Why Ostrich Meat Is One of the Best Sustainable Swaps for Red Meat

Why Ostrich Meat Is One of the Best Sustainable Swaps for Red Meat

Beef is taking a big toll on the environment, and if we don’t make a change soon, we are in for a challenging future. 

According to a recent post from The New York Times, in order for us to begin weaning off our reliance on beef, we will need to replace the many cuts of beef that Americans love with sustainable swaps. 

In swoops ostrich meat. Ostrich meat is in fact red meat and a healthier option at that. While leaner than chicken, ostrich meat is reported to taste just like high-quality cuts of lean beef. 

The Harmful Effects of the Beef and Livestock Industry 

As the beef industry continues to grow and expand, the harmful effects follow closely behind. 

18 percent of total greenhouse gas emissions are produced by the livestock industry, mainly the beef industry. This is more than all transportation emissions added together.

Production of livestock accounts for 30% of land use globally, and 70% of all agricultural land.

Raising one pound of beef requires nearly 2000 gallons of water and 30 pounds of grain. 

All of this contributes heavily to environmental issues such as global climate change, freshwater pollution, deforestation, and more. 

How Is Ostrich Meat Helping the Environment?

With a hurting environment and growing health concerns, Ostrich meat looks to be the answer. It is becoming overwhelmingly clear that we need to cut way back on beef production and consumption, and Ostrich meat is showing to be an eco-friendly food option. 

Pound for pound, this flightless African bird takes up less land, consumes less food and water, and produces less waste and methane than any other red meat. 

Here Are the Facts

  • Ostriches use 1/3 of the freshwater that beef requires
  • Roughly three times more feed is required to raise a pound of beef than a pound of ostrich meat
  • They use 1/50 of the land that grass-fed beef requires
  • They emit significantly less methane than beef, pork, or sheep
  • They contribute 1/10 of the greenhouse gases per pound than that produced of beef

With all factors considered, ostrich meat is the most sustainable red meat option available. 

How Ostrich Meat Is Helping the Food Industry

As populations continue to grow, more food, specifically red meat, is in demand. In 2017 alone, 26.3 billion pounds of beef were processed. 

Given the statistics presented above, this massive amount of beef production has a devastating effect on the environment. 

Swapping ostrich meat for beef will allow for a greater yield at a much lower cost as ostriches require much less land, food, and water.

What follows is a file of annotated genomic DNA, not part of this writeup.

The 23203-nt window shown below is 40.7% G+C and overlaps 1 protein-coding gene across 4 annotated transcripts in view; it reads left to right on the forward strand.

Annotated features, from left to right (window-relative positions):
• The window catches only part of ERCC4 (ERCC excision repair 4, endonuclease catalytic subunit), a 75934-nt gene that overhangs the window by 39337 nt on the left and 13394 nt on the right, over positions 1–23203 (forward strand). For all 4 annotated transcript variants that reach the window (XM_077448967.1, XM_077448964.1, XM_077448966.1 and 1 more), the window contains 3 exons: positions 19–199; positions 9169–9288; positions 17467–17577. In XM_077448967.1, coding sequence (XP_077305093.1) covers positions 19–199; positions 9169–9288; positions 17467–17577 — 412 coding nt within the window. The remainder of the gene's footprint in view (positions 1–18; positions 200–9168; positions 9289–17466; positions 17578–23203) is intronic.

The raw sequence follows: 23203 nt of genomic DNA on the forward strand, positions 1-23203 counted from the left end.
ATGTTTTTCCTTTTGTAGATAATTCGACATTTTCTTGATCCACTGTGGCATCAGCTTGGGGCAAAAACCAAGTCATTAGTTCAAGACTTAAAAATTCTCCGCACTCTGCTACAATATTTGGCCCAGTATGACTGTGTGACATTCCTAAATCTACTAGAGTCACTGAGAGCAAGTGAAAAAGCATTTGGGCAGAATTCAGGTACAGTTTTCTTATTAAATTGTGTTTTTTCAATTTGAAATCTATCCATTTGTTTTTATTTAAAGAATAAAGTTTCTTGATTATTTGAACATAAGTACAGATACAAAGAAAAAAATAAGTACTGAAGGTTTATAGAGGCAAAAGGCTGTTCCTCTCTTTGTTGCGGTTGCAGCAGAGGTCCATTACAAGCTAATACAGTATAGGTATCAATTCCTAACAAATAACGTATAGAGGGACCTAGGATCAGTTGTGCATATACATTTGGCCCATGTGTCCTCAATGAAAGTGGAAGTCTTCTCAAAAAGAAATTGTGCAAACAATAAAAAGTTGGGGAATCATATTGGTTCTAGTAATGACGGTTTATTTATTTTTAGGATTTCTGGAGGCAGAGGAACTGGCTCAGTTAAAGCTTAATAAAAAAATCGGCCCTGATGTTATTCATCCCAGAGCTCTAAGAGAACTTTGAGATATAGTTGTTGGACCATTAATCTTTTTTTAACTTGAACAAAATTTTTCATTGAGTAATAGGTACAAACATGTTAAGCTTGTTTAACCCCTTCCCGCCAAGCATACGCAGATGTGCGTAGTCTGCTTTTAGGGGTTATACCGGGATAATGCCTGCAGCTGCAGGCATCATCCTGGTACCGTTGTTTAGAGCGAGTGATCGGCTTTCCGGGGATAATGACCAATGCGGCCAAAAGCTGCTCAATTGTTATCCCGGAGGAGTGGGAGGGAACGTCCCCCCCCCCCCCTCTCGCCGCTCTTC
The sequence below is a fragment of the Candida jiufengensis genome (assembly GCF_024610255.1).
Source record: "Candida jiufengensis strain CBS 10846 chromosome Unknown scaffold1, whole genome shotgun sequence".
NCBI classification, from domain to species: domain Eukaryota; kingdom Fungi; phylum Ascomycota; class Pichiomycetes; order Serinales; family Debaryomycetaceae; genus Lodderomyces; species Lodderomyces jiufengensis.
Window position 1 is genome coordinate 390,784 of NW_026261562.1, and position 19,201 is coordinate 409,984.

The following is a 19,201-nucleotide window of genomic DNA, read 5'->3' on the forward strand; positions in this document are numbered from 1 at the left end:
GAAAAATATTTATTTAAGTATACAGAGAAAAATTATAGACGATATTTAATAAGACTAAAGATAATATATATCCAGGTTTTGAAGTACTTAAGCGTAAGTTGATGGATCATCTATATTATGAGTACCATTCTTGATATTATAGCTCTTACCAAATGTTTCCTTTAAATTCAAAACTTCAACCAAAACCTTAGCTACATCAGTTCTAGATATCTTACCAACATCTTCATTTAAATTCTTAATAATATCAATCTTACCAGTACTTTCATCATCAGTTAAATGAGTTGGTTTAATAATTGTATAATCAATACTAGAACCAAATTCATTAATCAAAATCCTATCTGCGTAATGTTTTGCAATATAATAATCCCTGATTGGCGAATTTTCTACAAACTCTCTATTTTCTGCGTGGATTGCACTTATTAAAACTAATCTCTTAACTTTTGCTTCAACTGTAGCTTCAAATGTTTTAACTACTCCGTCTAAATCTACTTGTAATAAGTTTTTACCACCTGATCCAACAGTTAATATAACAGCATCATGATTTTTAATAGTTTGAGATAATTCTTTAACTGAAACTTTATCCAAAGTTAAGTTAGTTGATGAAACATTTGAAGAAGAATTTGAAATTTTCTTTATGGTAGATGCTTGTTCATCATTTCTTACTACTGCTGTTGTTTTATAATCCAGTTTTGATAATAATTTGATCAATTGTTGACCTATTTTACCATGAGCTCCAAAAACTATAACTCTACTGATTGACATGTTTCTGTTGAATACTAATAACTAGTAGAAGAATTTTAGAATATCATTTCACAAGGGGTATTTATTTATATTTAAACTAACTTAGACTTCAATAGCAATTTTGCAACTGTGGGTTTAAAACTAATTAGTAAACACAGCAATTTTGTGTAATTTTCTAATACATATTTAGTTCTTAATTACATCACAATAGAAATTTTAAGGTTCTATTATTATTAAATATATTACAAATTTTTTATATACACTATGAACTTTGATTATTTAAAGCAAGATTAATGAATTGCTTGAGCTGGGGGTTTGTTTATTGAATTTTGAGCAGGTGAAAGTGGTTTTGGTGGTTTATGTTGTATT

Here Are the Facts

  • Ostriches produce a minimum of 40 chicks a year and are ready for market within 400 days of conception 
  • Ostriches may also produce eggs for up to 30 years 
  • Cows give birth only once a year and are not ready for market until 650 days after conception 
  • 52% of an Ostriches bodyweight is yielded for consumption compared to 41% of a cattle's

Additionally, ostrich eggs are an available food source. Their eggs weigh in at around four pounds each and are equivalent to roughly two dozen chicken eggs. 

Is Ostrich Meat Healthy? 

Ostrich meat is not only a sustainable swap for the environment, it is much leaner than other red meat options. 

Ostrich meat is roughly 97% fat-free, low in cholesterol, high in iron, and a great source of protein. 

Some lean cuts of beef have 4 to 5 grams of total fat, while fattier beef may have 6 to 11 grams. Comparatively, the same size cuts of ostrich meat will have about 2 to 3 grams of total fat. 

Arguably the most important fact is that hormones and steroids are not used in most farm-raised ostriches.This allows much cleaner and healthier meat options.  

How It Tastes

Ostrich meat is not only a healthier swap for other red meats, it is a delicious option as well. Some assume ostrich meat  tastes "gamey," but ostrich has a balanced flavor which is perfect for meat-lovers and picky eaters alike.

Properly raised ostrich tastes like premium prime beef or filet mignon. It  can be used for burgers, steaks, jerky, stews, and many other preparations. 

Ostrich meat is a one-to-one replacement for beef so it allows for a seamless swap in a number of classic recipes. 

Ostrich Oil for Cosmetics

What’s more is ostrich oil, souced from rendered ostrich fat, can be used in cosmetics. This offers a sustainable swap for harmful chemical-filled alternatives. It also shows to be more effective than emu oil as an all-natural moisturizer 

Ostrich oil offers numerous benefits including:

  • Hydrates skin, increases elasticity, and acts as an anti-aging agent
  • Helps wounds heal faster
  • Reduces scars and stretch-marks
  • Promotes scalp, hair, and joint health

Ostrich oil has a high concentration of omega fatty acids, allowing it to deliver nutrients deep into the skin. This makes ostrich oil a very useful moisturizer for people who suffer from skin problems such as acne, eczema, and rosacea.

Are You Ready for Sustainable Swaps to Red Meat?

As you have seen thus far, red meat is a large contributor to environmental destruction. If you're looking for sustainable swaps, you should try ostrich meat.

While delicious, tasting like and resembling the texture of a filet mignon, ostrich meat is also an eco-friendly food source. 

With a growing interest in ostrich meat, we will hopefully reduce beef consumption and begin to reverse the negative environmental impacts it has produced. 

The next step is to try our lean meat today!


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Order your holiday ostrich & lamb by Sunday 12/17 to receive your items in time for Christmas dinner.

Please note: Due to UPS & FedEx holiday closures - and to ensure your order arrives in peak condition - frozen products will not ship to Zones 3+ until the week of 11/27.